What are the differences between President Lincoln's reconstruction plan and the reconstruction plan of Congress known as the Wade-Davis Bill?
Both President Lincoln and Congress presented a plan for Reconstruction before the war ended. President Lincoln believed the President should be directing the reconstruction process. There were some differences between the two plans.
President Lincoln’s plan was known as the Ten Percent Plan. It required that 10% of the voters of a state had to agree to be loyal to the United States. Then the state could develop a new constitution that banned slavery. The Wade-Davis Bill required over 50% of the voters of a state to agree to be loyal to the United States. The only people who could be involved in writing the new state constitutions were white males who indicated they had not fought against the Union. President Lincoln’s plan didn’t address this issue. President Lincoln’s plan also offered forgiveness, or amnesty, to white southerners who promised to be loyal to the United States. However, this offer of amnesty didn’t apply to the leaders of the Confederacy. The Wade-Davis Bill had to be signed by President Lincoln in order for it to go into effect. However, he vetoed the Wade-Davis Bill.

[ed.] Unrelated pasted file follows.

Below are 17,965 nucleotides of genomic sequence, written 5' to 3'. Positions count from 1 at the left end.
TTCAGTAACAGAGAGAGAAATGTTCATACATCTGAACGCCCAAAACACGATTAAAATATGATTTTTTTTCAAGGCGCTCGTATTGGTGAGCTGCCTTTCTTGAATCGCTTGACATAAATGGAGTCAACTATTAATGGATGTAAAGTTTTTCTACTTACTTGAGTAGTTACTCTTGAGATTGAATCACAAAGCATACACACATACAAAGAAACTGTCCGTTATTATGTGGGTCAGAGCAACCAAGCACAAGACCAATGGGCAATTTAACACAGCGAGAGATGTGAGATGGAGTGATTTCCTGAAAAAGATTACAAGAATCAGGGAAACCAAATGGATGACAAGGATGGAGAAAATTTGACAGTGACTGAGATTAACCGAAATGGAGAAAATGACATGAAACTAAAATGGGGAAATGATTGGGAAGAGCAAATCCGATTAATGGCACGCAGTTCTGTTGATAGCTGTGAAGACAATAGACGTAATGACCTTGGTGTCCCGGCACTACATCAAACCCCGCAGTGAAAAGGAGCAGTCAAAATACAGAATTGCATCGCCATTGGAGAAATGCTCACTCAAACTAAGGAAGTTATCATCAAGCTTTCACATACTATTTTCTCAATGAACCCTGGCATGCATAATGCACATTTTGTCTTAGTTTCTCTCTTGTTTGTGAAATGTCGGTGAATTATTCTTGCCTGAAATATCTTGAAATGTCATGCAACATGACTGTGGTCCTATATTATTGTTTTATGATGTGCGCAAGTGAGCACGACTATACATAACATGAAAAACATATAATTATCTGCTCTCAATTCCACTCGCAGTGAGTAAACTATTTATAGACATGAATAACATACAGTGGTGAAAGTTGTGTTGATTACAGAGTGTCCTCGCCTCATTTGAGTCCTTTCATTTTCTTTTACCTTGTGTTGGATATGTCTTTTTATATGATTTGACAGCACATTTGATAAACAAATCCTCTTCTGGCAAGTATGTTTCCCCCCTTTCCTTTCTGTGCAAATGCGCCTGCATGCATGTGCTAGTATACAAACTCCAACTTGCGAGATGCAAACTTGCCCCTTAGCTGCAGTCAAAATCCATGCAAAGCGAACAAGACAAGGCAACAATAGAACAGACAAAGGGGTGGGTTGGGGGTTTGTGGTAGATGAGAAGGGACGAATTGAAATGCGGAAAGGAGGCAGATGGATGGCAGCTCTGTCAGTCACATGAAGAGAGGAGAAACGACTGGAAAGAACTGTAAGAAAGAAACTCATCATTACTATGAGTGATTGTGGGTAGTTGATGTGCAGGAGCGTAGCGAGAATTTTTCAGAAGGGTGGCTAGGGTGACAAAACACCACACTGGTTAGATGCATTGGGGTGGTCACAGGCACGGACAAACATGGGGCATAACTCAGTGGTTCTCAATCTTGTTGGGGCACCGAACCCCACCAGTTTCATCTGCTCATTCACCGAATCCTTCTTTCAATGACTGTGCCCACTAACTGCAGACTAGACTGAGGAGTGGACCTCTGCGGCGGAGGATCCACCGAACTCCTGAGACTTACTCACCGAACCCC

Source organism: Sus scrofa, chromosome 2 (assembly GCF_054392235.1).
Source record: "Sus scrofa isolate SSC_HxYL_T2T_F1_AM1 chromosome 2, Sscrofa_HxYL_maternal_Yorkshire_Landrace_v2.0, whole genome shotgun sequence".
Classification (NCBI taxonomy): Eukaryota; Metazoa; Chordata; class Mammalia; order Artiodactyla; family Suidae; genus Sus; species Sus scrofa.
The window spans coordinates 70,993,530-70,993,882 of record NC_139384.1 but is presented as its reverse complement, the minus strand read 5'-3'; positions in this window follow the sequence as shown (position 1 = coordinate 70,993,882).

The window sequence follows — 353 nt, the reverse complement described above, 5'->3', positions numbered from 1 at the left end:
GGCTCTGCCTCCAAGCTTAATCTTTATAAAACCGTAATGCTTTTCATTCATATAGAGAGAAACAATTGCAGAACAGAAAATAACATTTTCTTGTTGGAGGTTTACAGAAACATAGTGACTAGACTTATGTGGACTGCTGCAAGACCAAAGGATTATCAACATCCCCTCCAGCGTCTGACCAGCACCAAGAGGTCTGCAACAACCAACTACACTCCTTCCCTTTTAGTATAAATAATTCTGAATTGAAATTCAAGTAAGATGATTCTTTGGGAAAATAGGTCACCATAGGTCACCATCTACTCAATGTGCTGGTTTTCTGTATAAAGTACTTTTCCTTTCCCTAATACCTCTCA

Both President Lincoln and Congress had reconstruction plans before the Civil War ended.